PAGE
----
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First reactions


If you have been expecting someone close to you to die, at first you may feel numb. This is nature’s way of helping you realise and accept the death.


If the death is sudden and unexpected, your reaction may be disbelief. It may take time to understand what has happened and you may feel a great deal of pain because you have not had the chance to say goodbye.


You may find yourself expecting your loved one to suddenly arrive and hear familiar sounds like their key in the door, or feel their presence in the room. Accept these things as part of the process of grieving, which will eventually lead you through this terrible time.


The physical signs of grief


Some people are affected physically by the death of their loved one. Some people can’t sit still and become hyperactive. Others have headaches, shortness of breath, chest pains, dizziness, lack of concentration or depression. Some find it difficult to sleep and some experience bad dreams.


But don’t be alarmed – it’s unlikely that you will suffer any of these symptoms. It is just important to realise that an emotional shock can produce physical symptoms. You should speak to your doctor if you have any symptoms over a period of time.


The way forward


Many people choose to withdraw from social contact, feeling unable to face the outside world. You may feel like this, but grieving is difficult enough without having to do it all on your own.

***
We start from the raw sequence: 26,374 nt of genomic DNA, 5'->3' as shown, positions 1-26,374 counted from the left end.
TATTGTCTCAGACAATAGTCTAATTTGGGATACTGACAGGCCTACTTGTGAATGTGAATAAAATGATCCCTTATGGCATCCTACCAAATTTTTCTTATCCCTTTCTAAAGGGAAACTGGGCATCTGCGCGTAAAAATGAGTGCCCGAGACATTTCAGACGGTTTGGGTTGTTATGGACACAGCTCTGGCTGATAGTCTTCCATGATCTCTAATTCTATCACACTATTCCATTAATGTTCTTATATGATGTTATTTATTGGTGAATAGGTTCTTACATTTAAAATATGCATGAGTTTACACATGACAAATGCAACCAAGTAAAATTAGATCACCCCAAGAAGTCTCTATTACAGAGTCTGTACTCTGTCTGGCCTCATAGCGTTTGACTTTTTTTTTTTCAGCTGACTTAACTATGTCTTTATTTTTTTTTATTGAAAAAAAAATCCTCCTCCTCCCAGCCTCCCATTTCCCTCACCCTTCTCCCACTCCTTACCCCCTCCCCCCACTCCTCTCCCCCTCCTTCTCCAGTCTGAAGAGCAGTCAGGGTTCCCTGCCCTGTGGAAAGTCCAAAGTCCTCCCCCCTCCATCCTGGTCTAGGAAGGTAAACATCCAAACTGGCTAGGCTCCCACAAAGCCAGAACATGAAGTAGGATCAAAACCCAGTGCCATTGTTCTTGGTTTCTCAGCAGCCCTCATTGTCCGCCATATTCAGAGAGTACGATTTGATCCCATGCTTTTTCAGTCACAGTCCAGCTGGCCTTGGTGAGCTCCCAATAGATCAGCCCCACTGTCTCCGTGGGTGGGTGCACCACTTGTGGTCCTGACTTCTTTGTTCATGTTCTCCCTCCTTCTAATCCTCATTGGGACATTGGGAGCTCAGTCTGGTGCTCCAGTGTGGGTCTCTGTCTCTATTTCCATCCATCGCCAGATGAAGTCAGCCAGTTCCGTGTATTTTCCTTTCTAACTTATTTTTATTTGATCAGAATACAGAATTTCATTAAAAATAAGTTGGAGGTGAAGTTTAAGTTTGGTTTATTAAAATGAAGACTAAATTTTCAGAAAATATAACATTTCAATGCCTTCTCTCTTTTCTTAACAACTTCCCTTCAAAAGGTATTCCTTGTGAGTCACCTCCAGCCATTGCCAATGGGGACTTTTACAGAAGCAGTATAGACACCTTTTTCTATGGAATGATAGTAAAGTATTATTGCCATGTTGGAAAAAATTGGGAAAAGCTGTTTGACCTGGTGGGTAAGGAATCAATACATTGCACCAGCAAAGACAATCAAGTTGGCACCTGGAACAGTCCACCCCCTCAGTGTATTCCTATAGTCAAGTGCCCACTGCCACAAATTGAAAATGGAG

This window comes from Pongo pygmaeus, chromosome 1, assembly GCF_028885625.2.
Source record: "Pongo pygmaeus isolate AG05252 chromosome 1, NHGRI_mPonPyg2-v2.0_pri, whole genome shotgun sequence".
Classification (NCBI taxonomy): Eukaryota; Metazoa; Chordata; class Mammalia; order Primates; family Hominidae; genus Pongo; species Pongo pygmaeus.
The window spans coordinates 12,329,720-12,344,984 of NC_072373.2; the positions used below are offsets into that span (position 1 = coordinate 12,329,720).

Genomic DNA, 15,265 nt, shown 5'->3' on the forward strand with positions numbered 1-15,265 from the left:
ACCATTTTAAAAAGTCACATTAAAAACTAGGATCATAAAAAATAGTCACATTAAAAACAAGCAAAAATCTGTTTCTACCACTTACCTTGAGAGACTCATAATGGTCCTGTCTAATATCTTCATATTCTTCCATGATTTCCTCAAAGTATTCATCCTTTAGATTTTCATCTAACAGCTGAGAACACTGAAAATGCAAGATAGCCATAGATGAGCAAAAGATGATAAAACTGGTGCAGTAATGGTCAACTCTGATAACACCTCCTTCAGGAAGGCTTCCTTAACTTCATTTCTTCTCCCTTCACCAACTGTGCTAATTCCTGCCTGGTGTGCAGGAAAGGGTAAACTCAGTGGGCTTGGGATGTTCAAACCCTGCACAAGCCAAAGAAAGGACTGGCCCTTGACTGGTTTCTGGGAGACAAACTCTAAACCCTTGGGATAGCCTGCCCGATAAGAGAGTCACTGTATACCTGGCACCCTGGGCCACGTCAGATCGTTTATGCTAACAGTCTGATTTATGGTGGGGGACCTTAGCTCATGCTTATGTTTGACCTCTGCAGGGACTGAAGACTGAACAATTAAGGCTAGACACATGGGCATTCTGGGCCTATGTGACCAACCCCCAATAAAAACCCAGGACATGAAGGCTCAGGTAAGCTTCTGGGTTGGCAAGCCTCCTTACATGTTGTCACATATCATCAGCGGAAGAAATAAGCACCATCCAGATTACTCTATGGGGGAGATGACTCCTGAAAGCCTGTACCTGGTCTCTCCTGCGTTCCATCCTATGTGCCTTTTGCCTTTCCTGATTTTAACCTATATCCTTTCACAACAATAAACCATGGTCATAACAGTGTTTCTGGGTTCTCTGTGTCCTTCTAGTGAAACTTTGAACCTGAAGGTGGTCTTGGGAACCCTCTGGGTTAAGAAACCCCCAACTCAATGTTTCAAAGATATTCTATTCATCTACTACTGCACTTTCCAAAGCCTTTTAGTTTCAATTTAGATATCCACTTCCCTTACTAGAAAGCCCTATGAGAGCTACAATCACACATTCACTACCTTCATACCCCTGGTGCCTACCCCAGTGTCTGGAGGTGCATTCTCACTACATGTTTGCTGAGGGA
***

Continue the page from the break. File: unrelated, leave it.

Allow yourself time to grieve and adjust to your new situation. Always take time before making any major decisions such as moving house.


The most important healing can come from talking. It may help to go over what happened many times with family and friends. Talking about your feelings may also help. A professional counsellor or people like the Samaritans will have the time and understanding to talk to you. You will never get over it, but in time you will come to terms with what has happened.


Try to recognise the danger signs of becoming too dependent on tranquillisers or alcohol. You may find keeping a diary or writing down your thoughts helpful, and you never need to show your writing to anyone.




Grief is a normal response to loss. It often brings physical and emotional pain. Shock, anger, guilt, regret, numbness and loneliness are some emotions that most people feel.


Unfortunately, there is no magic wand to take away the pain. Grief is something you have to work through. There is no set time to say when you will feel better. Sometimes you might find that you take two steps forwards and then three steps backwards.

You may find our Grief and Loss guide helpful to download.

Helpful organisations


Cruse Bereavement Care (England and Wales)

Cruse can help anyone who has lost someone they love. 
Call: 0844 477 9400 
Young persons helpline: 0808 808 1677
Cruse Bereavement Care, PO Box 800, Richmond, Surrey, TW9 1RG


Cruse Bereavement Care Scotland

Call: 0845 600 2227 
Cruse Bereavement Care Scotland, Riverview House, Friarton Road, Perth PH2 8DF



Samaritans offer a 24-hour phone listening service. 
Call: 08457 90 90 90


Citizens Advice

This is a good source of practical help and advice and is particularly helpful with financial or legal problems. 
To find your nearest bureau visit


The Compassionate Friends

They offer help for parents whose children have died. 
Call: 0845 123 2304 
The Compassionate Friends, 53 North Street, Bristol BS3 1EN


The Child Death Helpline

Call: 0800 282 986 (Mon to Fri 10am to 1pm, Tues and Wed 1pm to 4pm and every evening 7pm to 10pm).